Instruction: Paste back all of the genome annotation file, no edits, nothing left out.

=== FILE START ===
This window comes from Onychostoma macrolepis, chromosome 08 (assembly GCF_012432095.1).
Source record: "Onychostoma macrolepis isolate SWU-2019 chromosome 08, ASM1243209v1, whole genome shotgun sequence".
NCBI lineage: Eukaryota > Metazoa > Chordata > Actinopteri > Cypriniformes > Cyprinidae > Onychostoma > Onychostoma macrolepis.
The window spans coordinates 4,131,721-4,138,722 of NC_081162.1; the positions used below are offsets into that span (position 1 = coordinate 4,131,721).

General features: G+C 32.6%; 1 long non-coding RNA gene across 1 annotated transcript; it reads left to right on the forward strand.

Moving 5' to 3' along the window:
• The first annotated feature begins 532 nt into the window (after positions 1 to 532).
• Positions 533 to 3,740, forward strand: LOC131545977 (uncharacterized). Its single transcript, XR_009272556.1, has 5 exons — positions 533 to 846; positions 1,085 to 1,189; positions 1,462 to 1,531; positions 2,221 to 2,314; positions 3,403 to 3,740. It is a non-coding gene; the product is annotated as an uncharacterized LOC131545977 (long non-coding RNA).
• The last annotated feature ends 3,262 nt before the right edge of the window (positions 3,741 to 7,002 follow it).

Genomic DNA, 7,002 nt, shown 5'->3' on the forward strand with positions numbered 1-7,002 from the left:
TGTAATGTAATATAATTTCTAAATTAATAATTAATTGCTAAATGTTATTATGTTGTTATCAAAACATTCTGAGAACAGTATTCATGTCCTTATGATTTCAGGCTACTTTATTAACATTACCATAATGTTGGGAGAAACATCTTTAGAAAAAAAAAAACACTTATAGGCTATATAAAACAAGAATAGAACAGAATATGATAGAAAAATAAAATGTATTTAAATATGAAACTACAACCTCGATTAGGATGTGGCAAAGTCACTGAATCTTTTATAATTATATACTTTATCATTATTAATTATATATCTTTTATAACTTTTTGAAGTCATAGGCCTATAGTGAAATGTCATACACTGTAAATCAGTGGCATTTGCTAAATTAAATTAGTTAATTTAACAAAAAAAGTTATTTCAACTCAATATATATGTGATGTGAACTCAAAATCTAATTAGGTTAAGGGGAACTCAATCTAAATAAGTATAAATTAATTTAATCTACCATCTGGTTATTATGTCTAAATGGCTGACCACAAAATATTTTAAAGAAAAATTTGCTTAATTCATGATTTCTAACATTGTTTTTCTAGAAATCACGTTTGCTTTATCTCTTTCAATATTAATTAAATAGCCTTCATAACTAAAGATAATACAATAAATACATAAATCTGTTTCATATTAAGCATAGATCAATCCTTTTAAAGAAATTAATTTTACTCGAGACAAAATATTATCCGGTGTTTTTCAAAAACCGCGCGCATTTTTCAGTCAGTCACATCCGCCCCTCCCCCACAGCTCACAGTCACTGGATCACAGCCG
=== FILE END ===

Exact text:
This window comes from Onychostoma macrolepis, chromosome 08 (assembly GCF_012432095.1).
Source record: "Onychostoma macrolepis isolate SWU-2019 chromosome 08, ASM1243209v1, whole genome shotgun sequence".
NCBI lineage: Eukaryota > Metazoa > Chordata > Actinopteri > Cypriniformes > Cyprinidae > Onychostoma > Onychostoma macrolepis.
The window spans coordinates 4,131,721-4,138,722 of NC_081162.1; the positions used below are offsets into that span (position 1 = coordinate 4,131,721).

General features: G+C 32.6%; 1 long non-coding RNA gene across 1 annotated transcript; it reads left to right on the forward strand.

Moving 5' to 3' along the window:
• The first annotated feature begins 532 nt into the window (after positions 1 to 532).
• Positions 533 to 3,740, forward strand: LOC131545977 (uncharacterized). Its single transcript, XR_009272556.1, has 5 exons — positions 533 to 846; positions 1,085 to 1,189; positions 1,462 to 1,531; positions 2,221 to 2,314; positions 3,403 to 3,740. It is a non-coding gene; the product is annotated as an uncharacterized LOC131545977 (long non-coding RNA).
• The last annotated feature ends 3,262 nt before the right edge of the window (positions 3,741 to 7,002 follow it).

Genomic DNA, 7,002 nt, shown 5'->3' on the forward strand with positions numbered 1-7,002 from the left:
TGTAATGTAATATAATTTCTAAATTAATAATTAATTGCTAAATGTTATTATGTTGTTATCAAAACATTCTGAGAACAGTATTCATGTCCTTATGATTTCAGGCTACTTTATTAACATTACCATAATGTTGGGAGAAACATCTTTAGAAAAAAAAAAACACTTATAGGCTATATAAAACAAGAATAGAACAGAATATGATAGAAAAATAAAATGTATTTAAATATGAAACTACAACCTCGATTAGGATGTGGCAAAGTCACTGAATCTTTTATAATTATATACTTTATCATTATTAATTATATATCTTTTATAACTTTTTGAAGTCATAGGCCTATAGTGAAATGTCATACACTGTAAATCAGTGGCATTTGCTAAATTAAATTAGTTAATTTAACAAAAAAAGTTATTTCAACTCAATATATATGTGATGTGAACTCAAAATCTAATTAGGTTAAGGGGAACTCAATCTAAATAAGTATAAATTAATTTAATCTACCATCTGGTTATTATGTCTAAATGGCTGACCACAAAATATTTTAAAGAAAAATTTGCTTAATTCATGATTTCTAACATTGTTTTTCTAGAAATCACGTTTGCTTTATCTCTTTCAATATTAATTAAATAGCCTTCATAACTAAAGATAATACAATAAATACATAAATCTGTTTCATATTAAGCATAGATCAATCCTTTTAAAGAAATTAATTTTACTCGAGACAAAATATTATCCGGTGTTTTTCAAAAACCGCGCGCATTTTTCAGTCAGTCACATCCGCCCCTCCCCCACAGCTCACAGTCACTGGATCACAGCCG